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Black churches address mental illness, stigma

By Adelle M. Banks/Religion News Service
On August 25, 2014
Tamara Warren Chinyani

Chinyani of Mental Health First Aid program strives to change
the mental illness stigma in the Black community.
Credit: Courtesy Photo

The death of beloved comedian Robin Williams has heightened awareness of suicide and its relationship to mental health problems. But many African-American churches quietly began educating members on the issue well before the Oscar winner’s death.

“A lot of times in the past, African Americans have viewed severe depression and other mental illnesses as indicating a spiritual weakness,” said Tamara Warren Chinyani, an instructor with the “Mental Health First Aid” program. “We’re changing that paradigm around.”

The National Council for Behavioral Health introduced the program in the U.S. in 2008, with the goal of helping people learn how to spot signs and symptoms of mental illness. The program began its focus on African-American churches this year.

African Americans are 20 percent more likely than non-Hispanic Whites to report instances of serious psychological stress, according to the Department of Health and Human Services’ Office of Minority Health. And while more White teens commit suicide than their Black counterparts, more African-American teens (8.3 percent) attempted suicide than their White peers (6.2 percent).

Some of the people leading the effort to build awareness about mental illness have seen its most tragic consequences up close.

Bishop William Young and his wife, Pastor Dianne Young, co-founded the National Suicide and the Black Church Conference about a decade ago after a member of their Memphis, Tenn., congregation shot and killed herself under a large cross on the church grounds. Fifty attended the first biennial meeting and about 500 attended the 2013 gathering, the Bishop said.

“We’ve been silent on issues that have been right before us all the time,” said William Young. “Because of our mainly not having knowledge of these different types of issues we have avoided it.”

In addition to the conference, the couple started “Emotional Fitness Centers” at 10 churches in Tennessee, in hopes they will increase access to services and reduce the stigma associated with therapeutic care.

“People will come to the church when they won’t go to a mental health center,” said the bishop, who attended a July launch of a broader new initiative called the Mental Health and Faith Community Partnership.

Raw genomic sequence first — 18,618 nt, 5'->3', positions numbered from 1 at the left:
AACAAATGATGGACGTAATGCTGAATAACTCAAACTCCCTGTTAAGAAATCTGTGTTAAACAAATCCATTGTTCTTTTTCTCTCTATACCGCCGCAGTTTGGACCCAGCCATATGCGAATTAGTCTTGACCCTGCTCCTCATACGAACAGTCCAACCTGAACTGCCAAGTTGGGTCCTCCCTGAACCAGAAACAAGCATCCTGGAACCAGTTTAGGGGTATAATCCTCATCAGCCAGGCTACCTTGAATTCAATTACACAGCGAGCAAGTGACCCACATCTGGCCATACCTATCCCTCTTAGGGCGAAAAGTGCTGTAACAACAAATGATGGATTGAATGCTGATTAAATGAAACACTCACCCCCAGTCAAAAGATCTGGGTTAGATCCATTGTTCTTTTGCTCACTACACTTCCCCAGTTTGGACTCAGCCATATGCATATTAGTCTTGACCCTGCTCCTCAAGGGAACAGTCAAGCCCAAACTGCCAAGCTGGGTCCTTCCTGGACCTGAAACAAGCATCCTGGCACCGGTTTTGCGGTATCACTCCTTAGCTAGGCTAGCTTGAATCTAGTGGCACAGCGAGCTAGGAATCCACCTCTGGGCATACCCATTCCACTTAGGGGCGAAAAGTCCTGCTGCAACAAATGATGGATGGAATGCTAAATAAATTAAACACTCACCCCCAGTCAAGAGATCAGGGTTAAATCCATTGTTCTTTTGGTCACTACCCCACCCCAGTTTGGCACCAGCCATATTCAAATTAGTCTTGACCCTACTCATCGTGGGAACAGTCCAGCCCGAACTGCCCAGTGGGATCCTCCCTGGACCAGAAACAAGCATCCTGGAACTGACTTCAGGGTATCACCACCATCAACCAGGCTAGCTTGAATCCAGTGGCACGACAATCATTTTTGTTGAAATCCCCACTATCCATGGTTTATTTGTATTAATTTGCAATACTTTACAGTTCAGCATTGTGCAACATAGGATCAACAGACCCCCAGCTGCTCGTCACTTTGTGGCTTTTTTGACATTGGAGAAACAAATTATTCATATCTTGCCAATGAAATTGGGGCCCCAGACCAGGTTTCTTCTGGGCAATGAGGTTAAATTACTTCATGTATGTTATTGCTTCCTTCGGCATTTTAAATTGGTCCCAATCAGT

Dianne Young, the centers’ director, said 722 people were screened during the most recent fiscal year and 300 followed through with the plans they were given, some of which included hospitalization.

In Texas, the Hogg Foundation for Mental Health will begin an $850,000 grant program in October that will help 10 African-American churches educate congregants about mental health for the next three years.

Program Officer Vicky Coffee-Fletcher said the foundation received an “overwhelming response” to the grant announcement.

“To an increasing degree, African-American faith-based leaders are no longer content with being behind the curve on mental health issues,” she said. “Pastors are excited about the chance to spread awareness about mental health in a way that capitalizes on their strengths as standard bearers in the community.”

Experts say many African Americans have long been hesitant to pursue medical and mental assistance because of fears they may be discriminated against and because of recollections of notorious experiments on unsuspecting Black men in the mid-1900s.

But the Rev. Frankey Grayton of Edgewood Baptist Church in Washington, D.C., which hosted Warren Chinyani’s recent training session, said it’s time for congregants and clergy to acknowledge their need to learn more and, when necessary, seek help.

“Quite frankly, we felt unprepared,” said Grayton, who learned of the training from another pastor who had participated. “But I don’t think that we as a community can ignore it.”

Now, his congregation is developing an action plan, which will range from offering in-house counseling to the bereaved, divorced and unemployed to determining when they need to call 911 or otherwise seek professional help.

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